In this time the second victim of space marine wrath had continued to be pounded by the Thunderhawks, and now its drives were a devastated ruin. Attitude thrusters fired but produced no more than nudging the craft about. It had been abandoned by its twin and now lay crippled and relatively helpless as multiple passes of the swift gunships had hugged the hull to deploy surprise missile strikes into gunnery bays and sensor masts before reaching their operational limits and powering back to their carrier. Desultory fire continued to patter out but without any coordination or concerted targeting it was more now an act of spite and defiance than a serious battle effort.
Up on the Last Judgment’s bridge, the crew all remained stood to and focused despite the clear advantage they now enjoyed.
The Master of Operations turned to his captain and awaited the next set of priorities to enact. Seeing Commander Cairns in quiet conversation with the Judge-Captain, he stood attentive and waited his turn. It did not do to intrude on the musings of command staff without a damn good reason. Eventually they parted and Drysden strode off the bridge. The Operations officer stepped neatly forward; “Flight recovery is complete of the two remaining Thunderhawks sir. Search and Rescue is ready to commence on the disabled unit at your say so. The crew report as some casualties and craft is disabled but stable. Firing solutions are locked for the remaining target.”
“Very good, you may commence recovery when assessed as safe to do so. We will not be firing on A49/1 at this time. We will be conducting boarding operations to gather intelligence and ascertain the reasons behind this assault.”
Drysden stalked along the passageway leading from the bridge, passing parties of naval security ratings with their heavy shotguns. He reached up to his mask and opened a channel to his squad leaders and the other executive officers who had gathered at key sections to secure against intruders in full battle rig at the first pipe of action stations.
“We have been attacked by ships of this system that should have shown us respect and deference. I will have out why. Prepare for boarding operations. I want that ship locked down for intelligence and prisoner-witness gathering. All intelligence is to be forwarded to the chaplaincy for processing and spiritual corruption assessment. For Order and the Lion my brothers. All reports to Battle Control HQ.”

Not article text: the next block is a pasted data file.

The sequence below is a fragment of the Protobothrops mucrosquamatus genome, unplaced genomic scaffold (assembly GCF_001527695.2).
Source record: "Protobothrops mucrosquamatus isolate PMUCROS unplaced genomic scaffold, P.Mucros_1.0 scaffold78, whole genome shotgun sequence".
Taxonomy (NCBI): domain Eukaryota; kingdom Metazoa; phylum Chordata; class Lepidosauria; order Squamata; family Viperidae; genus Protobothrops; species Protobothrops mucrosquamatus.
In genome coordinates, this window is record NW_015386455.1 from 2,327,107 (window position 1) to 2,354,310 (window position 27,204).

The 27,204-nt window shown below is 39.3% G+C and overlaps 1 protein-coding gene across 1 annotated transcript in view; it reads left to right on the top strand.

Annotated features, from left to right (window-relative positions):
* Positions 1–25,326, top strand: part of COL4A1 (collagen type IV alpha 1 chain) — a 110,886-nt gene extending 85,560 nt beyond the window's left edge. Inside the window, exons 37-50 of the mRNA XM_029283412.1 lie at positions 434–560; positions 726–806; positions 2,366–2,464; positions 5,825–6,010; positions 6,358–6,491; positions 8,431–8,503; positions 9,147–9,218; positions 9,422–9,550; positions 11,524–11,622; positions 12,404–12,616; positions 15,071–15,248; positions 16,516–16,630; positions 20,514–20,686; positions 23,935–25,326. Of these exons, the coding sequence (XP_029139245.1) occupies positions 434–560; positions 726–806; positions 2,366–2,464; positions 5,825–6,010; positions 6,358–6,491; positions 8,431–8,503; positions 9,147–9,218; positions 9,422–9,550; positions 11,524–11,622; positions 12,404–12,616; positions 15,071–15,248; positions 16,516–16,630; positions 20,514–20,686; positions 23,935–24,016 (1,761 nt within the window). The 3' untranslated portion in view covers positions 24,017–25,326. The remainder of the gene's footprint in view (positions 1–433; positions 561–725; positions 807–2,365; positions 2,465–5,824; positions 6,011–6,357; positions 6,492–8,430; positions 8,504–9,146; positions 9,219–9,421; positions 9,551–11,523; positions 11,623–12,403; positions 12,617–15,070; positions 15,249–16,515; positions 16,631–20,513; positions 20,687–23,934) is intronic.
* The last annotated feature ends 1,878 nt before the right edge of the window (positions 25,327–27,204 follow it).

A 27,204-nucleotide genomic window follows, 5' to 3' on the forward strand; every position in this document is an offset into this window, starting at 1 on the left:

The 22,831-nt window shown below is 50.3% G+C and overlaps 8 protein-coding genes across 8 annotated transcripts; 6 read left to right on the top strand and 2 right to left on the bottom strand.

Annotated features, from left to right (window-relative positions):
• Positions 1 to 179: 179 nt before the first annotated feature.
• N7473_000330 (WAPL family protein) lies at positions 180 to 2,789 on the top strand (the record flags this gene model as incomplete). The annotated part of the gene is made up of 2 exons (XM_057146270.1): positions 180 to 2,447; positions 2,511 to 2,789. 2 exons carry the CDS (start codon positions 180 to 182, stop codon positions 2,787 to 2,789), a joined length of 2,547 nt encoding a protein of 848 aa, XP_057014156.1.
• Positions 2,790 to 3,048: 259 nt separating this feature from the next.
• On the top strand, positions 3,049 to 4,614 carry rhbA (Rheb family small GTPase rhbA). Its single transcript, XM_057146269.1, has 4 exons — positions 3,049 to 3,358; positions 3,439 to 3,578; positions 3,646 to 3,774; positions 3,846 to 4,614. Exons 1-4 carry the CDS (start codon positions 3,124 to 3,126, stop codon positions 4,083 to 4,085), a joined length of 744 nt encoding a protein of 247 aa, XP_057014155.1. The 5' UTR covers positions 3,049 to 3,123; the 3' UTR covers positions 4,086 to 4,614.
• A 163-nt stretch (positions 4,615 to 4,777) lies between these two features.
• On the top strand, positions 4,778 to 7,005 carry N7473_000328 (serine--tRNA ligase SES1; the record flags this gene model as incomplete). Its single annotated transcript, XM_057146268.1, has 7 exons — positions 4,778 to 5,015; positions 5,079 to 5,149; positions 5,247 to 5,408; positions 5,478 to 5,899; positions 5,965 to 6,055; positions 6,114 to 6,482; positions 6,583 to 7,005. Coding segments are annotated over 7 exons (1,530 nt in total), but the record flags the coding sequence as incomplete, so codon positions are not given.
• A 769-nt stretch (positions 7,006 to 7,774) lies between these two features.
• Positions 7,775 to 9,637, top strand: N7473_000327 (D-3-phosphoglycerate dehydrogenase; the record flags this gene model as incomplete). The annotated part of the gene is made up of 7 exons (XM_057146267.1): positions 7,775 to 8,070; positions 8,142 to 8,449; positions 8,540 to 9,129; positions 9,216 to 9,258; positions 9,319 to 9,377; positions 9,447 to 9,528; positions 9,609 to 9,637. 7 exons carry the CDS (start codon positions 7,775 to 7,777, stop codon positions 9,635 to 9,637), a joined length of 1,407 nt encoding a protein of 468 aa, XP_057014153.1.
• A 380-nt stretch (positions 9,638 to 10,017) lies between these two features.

Statistics: Posted by General Disarray — Tue Nov 12, 2013 10:20 am

2013-07-12T10:25:23+00:00 2013-07-12T10:25:23+00:00 http://www.golden-throne.com/forums/viewtopic.php?t=13539&p=326519#p326519 <![CDATA[Fiction • Advice from the master]]>
Useful stuff for those those of us with a creative bent. Also, he talks and explains things very well.

Statistics: Posted by General Misdemeanour — Fri Jul 12, 2013 10:25 am

2013-02-14T01:04:32+00:00 2013-02-14T01:04:32+00:00 http://www.golden-throne.com/forums/viewtopic.php?t=3775&p=325927#p325927 <![CDATA[Fiction • Re: Excerpts from the Fire Lords Saga]]> Statistics: Posted by Mordred — Thu Feb 14, 2013 1:04 am

2013-02-12T23:41:46+00:00 2013-02-12T23:41:46+00:00 http://www.golden-throne.com/forums/viewtopic.php?t=3775&p=325918#p325918 <![CDATA[Fiction • Re: Excerpts from the Fire Lords Saga]]> Statistics: Posted by Tim — Tue Feb 12, 2013 11:41 pm

2013-02-12T22:00:28+00:00 2013-02-12T22:00:28+00:00 http://www.golden-throne.com/forums/viewtopic.php?t=3775&p=325917#p325917 <![CDATA[Fiction • Re: Excerpts from the Fire Lords Saga]]> Statistics: Posted by drivebybaptism — Tue Feb 12, 2013 10:00 pm

2013-02-12T17:05:29+00:00 2013-02-12T17:05:29+00:00 http://www.golden-throne.com/forums/viewtopic.php?t=3775&p=325916#p325916 <![CDATA[Fiction • Re: Excerpts from the Fire Lords Saga]]> Statistics: Posted by jay170788 — Tue Feb 12, 2013 5:05 pm

2012-07-31T21:42:59+00:00 2012-07-31T21:42:59+00:00 http://www.golden-throne.com/forums/viewtopic.php?t=13342&p=324116#p324116 <![CDATA[Fiction • "Tenth"]]>
What I remember most about Aphelios is the sky. Dark and tempestuous, always roiling and thrashing, a cauldron of boiling ink. Aphelios was a nothing-world, barren and monochrome. The air was thin and bitter, and burned even gene-blessed Astartes lungs. The Cult Mechanicus, secretive servants of the Machine God, maintained a few small research facilities at the planet’s poles, but apart from the skeleton crew of tech-priests and servitors, the planet was abandoned.

Well. Apart from them. And us; nearly three hundred Marines of the Aurora Chapter, the entirety of the First, Third, and Tenth, furious and beautiful in armour the colour of sunlit forests. We were the only splash of colour on Aphelios, knights of shining emerald, pearl, and onyx.

There would normally be no reason for us to come to Aphelios, no reason at all for us to set foot on this inconsequential, forgotten world. This day, we had a reason. We had an exceptional reason.

The Gilded Beasts embodied every secret shame of the Adeptus Astartes. They were renegades and maniacs, defilers of flesh and murderers of cities. They resembled us in the way that a shadow resembles the man who casts it – similar in shape, but twisted and distorted. Where we were bright and noble, they were dark and depraved. Where we stood in sacred duty, oathbound to the law of the Emperor, they were nothing but reavers and brigands, serving only themselves.